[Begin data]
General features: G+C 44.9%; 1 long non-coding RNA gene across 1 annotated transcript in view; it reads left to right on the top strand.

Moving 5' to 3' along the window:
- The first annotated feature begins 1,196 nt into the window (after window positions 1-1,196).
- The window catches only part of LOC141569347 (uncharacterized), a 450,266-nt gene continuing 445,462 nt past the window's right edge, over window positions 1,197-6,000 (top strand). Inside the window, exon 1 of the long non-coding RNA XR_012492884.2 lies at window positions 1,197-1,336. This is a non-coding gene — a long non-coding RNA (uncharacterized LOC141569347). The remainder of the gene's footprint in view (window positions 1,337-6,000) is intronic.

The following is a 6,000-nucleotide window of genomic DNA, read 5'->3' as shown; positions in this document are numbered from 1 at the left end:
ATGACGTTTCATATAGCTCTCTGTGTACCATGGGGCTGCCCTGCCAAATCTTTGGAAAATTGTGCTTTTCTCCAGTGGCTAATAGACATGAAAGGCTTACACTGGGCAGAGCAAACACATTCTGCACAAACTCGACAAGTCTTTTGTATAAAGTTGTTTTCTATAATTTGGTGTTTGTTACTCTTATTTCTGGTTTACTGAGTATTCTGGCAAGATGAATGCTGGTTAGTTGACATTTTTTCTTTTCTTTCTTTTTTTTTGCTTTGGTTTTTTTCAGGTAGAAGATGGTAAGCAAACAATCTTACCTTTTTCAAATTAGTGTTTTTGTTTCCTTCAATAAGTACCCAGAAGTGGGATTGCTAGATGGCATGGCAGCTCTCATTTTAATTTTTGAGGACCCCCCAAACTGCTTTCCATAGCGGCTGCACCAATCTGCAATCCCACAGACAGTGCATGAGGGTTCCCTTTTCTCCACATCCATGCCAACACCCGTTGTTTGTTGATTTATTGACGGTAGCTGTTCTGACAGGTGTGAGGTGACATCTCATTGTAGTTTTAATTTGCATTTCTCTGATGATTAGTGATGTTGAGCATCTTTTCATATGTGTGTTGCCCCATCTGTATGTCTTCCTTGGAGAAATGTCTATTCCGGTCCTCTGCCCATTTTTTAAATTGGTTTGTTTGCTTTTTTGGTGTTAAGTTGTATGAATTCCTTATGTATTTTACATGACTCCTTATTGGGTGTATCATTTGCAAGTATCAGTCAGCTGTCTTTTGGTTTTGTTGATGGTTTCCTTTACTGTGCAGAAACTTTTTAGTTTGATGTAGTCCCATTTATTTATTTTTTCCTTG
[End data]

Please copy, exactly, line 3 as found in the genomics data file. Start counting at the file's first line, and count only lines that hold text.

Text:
- The first annotated feature begins 1,196 nt into the window (after window positions 1-1,196).